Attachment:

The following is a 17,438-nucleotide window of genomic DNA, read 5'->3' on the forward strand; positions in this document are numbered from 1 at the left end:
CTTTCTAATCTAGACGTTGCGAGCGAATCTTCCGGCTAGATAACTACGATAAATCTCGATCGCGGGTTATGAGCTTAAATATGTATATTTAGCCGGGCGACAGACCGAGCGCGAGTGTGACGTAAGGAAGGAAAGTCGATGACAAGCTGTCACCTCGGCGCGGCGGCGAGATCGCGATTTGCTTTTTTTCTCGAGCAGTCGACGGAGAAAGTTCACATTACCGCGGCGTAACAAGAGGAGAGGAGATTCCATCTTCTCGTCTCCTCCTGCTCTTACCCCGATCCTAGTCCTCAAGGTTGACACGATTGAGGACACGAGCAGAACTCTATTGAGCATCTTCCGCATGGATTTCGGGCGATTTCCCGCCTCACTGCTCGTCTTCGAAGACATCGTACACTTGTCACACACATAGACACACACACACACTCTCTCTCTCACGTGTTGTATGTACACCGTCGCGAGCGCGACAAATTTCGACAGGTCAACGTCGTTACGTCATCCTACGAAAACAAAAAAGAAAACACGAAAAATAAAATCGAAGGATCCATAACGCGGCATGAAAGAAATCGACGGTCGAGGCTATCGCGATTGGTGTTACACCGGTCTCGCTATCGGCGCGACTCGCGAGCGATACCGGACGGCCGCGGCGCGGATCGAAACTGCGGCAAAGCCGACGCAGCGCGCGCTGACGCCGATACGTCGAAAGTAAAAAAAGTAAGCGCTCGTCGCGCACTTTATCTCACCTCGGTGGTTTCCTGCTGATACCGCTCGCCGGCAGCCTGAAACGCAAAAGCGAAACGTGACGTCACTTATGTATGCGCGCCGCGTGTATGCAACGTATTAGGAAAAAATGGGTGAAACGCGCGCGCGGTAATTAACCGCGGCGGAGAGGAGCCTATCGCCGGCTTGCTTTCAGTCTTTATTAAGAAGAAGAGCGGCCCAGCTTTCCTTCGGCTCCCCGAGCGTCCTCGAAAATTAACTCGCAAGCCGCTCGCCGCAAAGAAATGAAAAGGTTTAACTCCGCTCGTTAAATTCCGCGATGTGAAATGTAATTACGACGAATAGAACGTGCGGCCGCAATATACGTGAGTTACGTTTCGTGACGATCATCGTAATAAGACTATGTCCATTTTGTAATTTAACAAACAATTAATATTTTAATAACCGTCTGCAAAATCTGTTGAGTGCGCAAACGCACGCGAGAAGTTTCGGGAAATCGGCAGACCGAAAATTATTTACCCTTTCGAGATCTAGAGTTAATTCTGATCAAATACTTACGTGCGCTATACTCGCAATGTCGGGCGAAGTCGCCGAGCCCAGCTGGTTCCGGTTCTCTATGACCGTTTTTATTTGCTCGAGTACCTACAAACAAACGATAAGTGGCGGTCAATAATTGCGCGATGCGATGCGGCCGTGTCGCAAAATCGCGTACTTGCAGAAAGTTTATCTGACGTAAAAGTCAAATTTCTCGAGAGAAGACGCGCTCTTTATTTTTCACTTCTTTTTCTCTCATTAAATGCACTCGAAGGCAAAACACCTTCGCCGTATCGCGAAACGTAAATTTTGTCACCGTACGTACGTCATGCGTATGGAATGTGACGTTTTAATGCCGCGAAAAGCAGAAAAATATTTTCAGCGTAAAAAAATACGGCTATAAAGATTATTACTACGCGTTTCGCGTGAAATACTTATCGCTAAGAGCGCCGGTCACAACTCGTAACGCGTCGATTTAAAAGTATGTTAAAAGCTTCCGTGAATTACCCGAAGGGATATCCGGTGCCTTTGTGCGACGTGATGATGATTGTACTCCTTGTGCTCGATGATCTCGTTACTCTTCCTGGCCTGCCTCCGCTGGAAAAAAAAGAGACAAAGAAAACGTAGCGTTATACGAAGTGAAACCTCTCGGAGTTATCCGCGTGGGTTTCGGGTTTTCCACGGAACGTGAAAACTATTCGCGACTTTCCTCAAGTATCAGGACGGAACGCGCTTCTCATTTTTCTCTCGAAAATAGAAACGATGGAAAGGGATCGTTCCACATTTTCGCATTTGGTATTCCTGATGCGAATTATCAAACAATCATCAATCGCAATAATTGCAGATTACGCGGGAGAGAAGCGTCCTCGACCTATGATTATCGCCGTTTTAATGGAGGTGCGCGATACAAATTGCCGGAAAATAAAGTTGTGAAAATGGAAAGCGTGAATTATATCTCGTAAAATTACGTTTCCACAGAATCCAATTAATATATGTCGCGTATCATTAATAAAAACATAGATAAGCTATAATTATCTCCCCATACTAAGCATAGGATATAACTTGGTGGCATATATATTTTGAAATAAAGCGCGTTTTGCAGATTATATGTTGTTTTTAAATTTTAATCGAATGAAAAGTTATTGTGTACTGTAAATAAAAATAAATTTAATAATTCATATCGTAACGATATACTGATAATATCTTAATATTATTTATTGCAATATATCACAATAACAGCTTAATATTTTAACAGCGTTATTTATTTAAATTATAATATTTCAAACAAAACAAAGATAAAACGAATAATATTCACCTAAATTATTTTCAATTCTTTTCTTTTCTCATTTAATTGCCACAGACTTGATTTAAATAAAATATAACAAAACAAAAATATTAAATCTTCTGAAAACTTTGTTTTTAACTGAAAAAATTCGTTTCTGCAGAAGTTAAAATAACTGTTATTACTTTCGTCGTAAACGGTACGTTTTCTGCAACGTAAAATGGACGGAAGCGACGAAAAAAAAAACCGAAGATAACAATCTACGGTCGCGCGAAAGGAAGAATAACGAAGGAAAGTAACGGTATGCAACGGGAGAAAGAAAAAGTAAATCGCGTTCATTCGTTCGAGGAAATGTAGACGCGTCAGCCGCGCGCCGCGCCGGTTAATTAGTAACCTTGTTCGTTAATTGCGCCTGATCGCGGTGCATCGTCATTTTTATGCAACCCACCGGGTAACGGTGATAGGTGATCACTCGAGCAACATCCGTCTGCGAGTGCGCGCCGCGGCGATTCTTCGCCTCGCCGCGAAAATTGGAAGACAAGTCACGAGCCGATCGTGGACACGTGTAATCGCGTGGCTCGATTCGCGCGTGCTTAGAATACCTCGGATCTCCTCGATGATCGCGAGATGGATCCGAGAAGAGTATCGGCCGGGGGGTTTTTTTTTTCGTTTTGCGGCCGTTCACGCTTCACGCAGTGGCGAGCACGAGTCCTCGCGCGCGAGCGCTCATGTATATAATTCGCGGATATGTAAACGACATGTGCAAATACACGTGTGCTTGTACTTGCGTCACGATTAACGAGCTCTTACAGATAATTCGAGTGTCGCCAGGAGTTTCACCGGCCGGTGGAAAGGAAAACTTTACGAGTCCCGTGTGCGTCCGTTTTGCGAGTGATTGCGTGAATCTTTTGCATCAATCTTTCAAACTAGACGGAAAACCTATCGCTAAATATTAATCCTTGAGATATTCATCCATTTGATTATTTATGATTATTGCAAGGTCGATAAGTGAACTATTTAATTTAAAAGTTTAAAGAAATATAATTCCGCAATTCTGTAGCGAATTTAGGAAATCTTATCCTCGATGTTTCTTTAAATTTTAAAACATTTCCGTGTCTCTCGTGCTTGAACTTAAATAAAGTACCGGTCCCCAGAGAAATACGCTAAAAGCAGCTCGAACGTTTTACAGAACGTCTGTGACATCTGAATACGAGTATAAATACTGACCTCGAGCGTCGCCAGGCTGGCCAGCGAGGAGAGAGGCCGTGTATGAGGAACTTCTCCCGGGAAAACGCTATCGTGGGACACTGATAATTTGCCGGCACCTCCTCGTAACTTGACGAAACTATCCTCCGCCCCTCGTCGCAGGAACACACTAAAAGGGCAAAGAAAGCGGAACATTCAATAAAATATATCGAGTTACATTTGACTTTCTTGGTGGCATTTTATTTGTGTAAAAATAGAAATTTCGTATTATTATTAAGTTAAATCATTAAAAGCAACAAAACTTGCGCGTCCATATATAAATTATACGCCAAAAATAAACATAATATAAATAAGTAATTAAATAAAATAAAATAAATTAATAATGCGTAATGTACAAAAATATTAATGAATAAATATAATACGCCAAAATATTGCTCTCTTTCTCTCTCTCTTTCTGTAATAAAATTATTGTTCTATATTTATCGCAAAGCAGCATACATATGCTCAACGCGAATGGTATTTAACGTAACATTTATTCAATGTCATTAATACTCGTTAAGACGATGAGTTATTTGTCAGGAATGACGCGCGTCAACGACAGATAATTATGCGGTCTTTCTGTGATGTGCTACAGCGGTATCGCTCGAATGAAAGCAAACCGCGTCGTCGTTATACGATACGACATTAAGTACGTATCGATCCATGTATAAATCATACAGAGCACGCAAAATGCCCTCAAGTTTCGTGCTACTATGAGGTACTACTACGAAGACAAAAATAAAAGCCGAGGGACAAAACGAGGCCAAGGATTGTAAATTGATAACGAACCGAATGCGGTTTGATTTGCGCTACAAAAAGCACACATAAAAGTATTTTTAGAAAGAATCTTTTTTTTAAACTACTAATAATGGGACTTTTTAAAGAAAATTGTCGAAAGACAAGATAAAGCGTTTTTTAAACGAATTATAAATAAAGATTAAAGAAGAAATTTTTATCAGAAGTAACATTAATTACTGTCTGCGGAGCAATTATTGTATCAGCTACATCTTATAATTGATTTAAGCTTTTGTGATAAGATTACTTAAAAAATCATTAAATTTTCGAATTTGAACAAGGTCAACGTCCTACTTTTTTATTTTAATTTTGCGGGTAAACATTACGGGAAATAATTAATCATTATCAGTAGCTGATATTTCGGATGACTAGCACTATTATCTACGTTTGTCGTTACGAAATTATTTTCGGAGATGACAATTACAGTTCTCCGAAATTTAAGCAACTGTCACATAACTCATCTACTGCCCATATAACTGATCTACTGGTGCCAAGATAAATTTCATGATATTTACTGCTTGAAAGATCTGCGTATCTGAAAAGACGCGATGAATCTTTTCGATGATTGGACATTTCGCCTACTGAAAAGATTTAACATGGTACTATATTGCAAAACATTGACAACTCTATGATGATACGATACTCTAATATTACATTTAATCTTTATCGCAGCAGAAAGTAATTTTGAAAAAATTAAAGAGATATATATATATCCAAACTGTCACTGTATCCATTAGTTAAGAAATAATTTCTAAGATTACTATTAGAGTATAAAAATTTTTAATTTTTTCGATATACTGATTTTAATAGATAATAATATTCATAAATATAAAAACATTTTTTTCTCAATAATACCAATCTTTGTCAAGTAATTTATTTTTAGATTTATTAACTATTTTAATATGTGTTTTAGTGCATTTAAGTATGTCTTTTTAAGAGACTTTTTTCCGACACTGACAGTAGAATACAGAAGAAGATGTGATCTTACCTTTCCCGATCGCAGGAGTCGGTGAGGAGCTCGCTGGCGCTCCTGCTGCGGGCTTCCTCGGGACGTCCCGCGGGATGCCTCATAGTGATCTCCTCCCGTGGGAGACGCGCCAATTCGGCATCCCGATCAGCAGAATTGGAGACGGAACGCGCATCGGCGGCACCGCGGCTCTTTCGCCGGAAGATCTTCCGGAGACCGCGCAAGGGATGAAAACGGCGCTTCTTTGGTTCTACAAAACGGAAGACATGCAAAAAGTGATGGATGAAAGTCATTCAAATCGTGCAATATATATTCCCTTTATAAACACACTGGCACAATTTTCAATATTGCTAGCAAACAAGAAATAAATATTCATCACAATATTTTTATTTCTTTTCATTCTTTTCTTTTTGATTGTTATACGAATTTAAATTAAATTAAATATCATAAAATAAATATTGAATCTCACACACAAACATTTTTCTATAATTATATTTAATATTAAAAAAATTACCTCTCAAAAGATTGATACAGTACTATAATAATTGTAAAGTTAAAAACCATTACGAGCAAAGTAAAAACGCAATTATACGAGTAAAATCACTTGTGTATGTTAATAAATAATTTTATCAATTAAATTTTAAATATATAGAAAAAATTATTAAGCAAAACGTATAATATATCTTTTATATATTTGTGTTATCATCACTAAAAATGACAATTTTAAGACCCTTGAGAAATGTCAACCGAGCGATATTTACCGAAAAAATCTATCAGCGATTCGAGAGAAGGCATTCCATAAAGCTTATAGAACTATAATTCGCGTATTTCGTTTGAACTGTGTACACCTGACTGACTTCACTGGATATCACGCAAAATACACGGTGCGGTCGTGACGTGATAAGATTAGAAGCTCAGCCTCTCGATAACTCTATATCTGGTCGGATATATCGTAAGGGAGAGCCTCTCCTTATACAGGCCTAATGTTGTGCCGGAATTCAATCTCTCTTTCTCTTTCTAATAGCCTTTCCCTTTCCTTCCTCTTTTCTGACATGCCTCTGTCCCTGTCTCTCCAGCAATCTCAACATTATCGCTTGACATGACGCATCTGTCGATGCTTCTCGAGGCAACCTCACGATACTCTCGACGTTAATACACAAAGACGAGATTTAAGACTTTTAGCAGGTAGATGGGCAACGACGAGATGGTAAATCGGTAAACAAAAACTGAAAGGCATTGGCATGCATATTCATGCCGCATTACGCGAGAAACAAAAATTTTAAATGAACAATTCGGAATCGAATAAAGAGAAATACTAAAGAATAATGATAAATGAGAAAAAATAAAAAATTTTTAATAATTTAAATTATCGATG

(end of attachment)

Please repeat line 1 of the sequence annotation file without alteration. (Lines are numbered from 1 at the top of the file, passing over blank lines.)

The following is a 17,438-nucleotide window of genomic DNA, read 5'->3' on the forward strand; positions in this document are numbered from 1 at the left end: